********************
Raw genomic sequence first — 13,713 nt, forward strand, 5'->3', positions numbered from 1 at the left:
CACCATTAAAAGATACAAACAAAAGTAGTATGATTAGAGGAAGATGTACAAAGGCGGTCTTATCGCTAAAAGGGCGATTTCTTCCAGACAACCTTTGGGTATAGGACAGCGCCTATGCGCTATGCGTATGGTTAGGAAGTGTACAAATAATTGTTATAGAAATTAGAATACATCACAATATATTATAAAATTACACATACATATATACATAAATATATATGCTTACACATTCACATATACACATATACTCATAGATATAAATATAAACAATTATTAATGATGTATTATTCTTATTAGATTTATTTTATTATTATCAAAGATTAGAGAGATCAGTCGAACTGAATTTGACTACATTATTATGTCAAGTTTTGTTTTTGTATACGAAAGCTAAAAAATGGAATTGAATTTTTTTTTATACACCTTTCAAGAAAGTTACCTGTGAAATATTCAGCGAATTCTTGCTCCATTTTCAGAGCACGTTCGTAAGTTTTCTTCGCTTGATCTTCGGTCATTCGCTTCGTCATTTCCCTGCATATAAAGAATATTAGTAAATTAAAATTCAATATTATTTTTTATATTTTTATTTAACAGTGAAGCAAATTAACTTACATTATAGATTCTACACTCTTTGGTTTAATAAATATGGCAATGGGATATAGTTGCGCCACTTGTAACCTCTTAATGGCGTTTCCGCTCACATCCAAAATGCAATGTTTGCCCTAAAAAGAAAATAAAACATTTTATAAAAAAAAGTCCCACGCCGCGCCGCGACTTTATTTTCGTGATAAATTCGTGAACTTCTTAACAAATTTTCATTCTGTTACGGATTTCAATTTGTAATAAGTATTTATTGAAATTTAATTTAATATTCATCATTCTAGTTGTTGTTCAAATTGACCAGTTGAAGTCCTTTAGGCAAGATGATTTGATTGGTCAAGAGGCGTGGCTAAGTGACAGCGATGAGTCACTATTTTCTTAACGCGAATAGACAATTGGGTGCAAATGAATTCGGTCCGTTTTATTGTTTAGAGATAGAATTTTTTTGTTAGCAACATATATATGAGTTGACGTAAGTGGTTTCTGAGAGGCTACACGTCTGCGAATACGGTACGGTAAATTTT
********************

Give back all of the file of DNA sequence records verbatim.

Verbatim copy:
Raw genomic sequence first — 13,713 nt, forward strand, 5'->3', positions numbered from 1 at the left:
CACCATTAAAAGATACAAACAAAAGTAGTATGATTAGAGGAAGATGTACAAAGGCGGTCTTATCGCTAAAAGGGCGATTTCTTCCAGACAACCTTTGGGTATAGGACAGCGCCTATGCGCTATGCGTATGGTTAGGAAGTGTACAAATAATTGTTATAGAAATTAGAATACATCACAATATATTATAAAATTACACATACATATATACATAAATATATATGCTTACACATTCACATATACACATATACTCATAGATATAAATATAAACAATTATTAATGATGTATTATTCTTATTAGATTTATTTTATTATTATCAAAGATTAGAGAGATCAGTCGAACTGAATTTGACTACATTATTATGTCAAGTTTTGTTTTTGTATACGAAAGCTAAAAAATGGAATTGAATTTTTTTTTATACACCTTTCAAGAAAGTTACCTGTGAAATATTCAGCGAATTCTTGCTCCATTTTCAGAGCACGTTCGTAAGTTTTCTTCGCTTGATCTTCGGTCATTCGCTTCGTCATTTCCCTGCATATAAAGAATATTAGTAAATTAAAATTCAATATTATTTTTTATATTTTTATTTAACAGTGAAGCAAATTAACTTACATTATAGATTCTACACTCTTTGGTTTAATAAATATGGCAATGGGATATAGTTGCGCCACTTGTAACCTCTTAATGGCGTTTCCGCTCACATCCAAAATGCAATGTTTGCCCTAAAAAGAAAATAAAACATTTTATAAAAAAAAGTCCCACGCCGCGCCGCGACTTTATTTTCGTGATAAATTCGTGAACTTCTTAACAAATTTTCATTCTGTTACGGATTTCAATTTGTAATAAGTATTTATTGAAATTTAATTTAATATTCATCATTCTAGTTGTTGTTCAAATTGACCAGTTGAAGTCCTTTAGGCAAGATGATTTGATTGGTCAAGAGGCGTGGCTAAGTGACAGCGATGAGTCACTATTTTCTTAACGCGAATAGACAATTGGGTGCAAATGAATTCGGTCCGTTTTATTGTTTAGAGATAGAATTTTTTTGTTAGCAACATATATATGAGTTGACGTAAGTGGTTTCTGAGAGGCTACACGTCTGCGAATACGGTACGGTAAATTTT